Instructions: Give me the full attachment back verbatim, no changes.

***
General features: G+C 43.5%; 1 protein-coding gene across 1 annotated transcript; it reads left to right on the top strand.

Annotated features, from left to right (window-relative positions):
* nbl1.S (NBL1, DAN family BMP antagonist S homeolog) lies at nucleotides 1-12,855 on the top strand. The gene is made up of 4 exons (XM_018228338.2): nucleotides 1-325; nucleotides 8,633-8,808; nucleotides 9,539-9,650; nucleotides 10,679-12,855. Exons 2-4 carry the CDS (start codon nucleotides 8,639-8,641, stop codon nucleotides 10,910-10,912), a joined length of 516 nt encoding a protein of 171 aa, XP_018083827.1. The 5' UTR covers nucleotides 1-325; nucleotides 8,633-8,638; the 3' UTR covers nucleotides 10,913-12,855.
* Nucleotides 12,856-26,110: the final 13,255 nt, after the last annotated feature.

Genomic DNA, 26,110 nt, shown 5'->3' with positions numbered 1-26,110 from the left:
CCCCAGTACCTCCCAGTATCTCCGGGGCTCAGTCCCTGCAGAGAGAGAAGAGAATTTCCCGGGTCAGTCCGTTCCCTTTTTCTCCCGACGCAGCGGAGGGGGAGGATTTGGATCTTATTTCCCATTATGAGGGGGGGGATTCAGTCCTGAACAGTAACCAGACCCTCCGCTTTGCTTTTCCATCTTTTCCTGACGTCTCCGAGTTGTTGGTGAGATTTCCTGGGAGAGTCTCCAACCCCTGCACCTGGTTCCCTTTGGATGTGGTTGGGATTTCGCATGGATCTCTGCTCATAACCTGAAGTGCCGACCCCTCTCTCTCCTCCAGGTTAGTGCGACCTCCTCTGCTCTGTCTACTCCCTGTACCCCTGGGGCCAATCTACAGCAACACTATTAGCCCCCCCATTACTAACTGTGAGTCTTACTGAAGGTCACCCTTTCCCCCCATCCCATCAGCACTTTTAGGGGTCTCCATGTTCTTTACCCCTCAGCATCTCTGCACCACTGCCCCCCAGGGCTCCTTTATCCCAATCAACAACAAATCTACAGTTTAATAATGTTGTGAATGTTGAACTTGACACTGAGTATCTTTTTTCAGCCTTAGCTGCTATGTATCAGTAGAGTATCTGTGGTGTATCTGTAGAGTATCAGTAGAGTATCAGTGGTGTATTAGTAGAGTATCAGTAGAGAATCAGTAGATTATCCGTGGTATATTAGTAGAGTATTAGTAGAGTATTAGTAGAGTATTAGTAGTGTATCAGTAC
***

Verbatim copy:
General features: G+C 43.5%; 1 protein-coding gene across 1 annotated transcript; it reads left to right on the top strand.

Annotated features, from left to right (window-relative positions):
* nbl1.S (NBL1, DAN family BMP antagonist S homeolog) lies at nucleotides 1-12,855 on the top strand. The gene is made up of 4 exons (XM_018228338.2): nucleotides 1-325; nucleotides 8,633-8,808; nucleotides 9,539-9,650; nucleotides 10,679-12,855. Exons 2-4 carry the CDS (start codon nucleotides 8,639-8,641, stop codon nucleotides 10,910-10,912), a joined length of 516 nt encoding a protein of 171 aa, XP_018083827.1. The 5' UTR covers nucleotides 1-325; nucleotides 8,633-8,638; the 3' UTR covers nucleotides 10,913-12,855.
* Nucleotides 12,856-26,110: the final 13,255 nt, after the last annotated feature.

Genomic DNA, 26,110 nt, shown 5'->3' with positions numbered 1-26,110 from the left:
CCCCAGTACCTCCCAGTATCTCCGGGGCTCAGTCCCTGCAGAGAGAGAAGAGAATTTCCCGGGTCAGTCCGTTCCCTTTTTCTCCCGACGCAGCGGAGGGGGAGGATTTGGATCTTATTTCCCATTATGAGGGGGGGGATTCAGTCCTGAACAGTAACCAGACCCTCCGCTTTGCTTTTCCATCTTTTCCTGACGTCTCCGAGTTGTTGGTGAGATTTCCTGGGAGAGTCTCCAACCCCTGCACCTGGTTCCCTTTGGATGTGGTTGGGATTTCGCATGGATCTCTGCTCATAACCTGAAGTGCCGACCCCTCTCTCTCCTCCAGGTTAGTGCGACCTCCTCTGCTCTGTCTACTCCCTGTACCCCTGGGGCCAATCTACAGCAACACTATTAGCCCCCCCATTACTAACTGTGAGTCTTACTGAAGGTCACCCTTTCCCCCCATCCCATCAGCACTTTTAGGGGTCTCCATGTTCTTTACCCCTCAGCATCTCTGCACCACTGCCCCCCAGGGCTCCTTTATCCCAATCAACAACAAATCTACAGTTTAATAATGTTGTGAATGTTGAACTTGACACTGAGTATCTTTTTTCAGCCTTAGCTGCTATGTATCAGTAGAGTATCTGTGGTGTATCTGTAGAGTATCAGTAGAGTATCAGTGGTGTATTAGTAGAGTATCAGTAGAGAATCAGTAGATTATCCGTGGTATATTAGTAGAGTATTAGTAGAGTATTAGTAGAGTATTAGTAGTGTATCAGTAC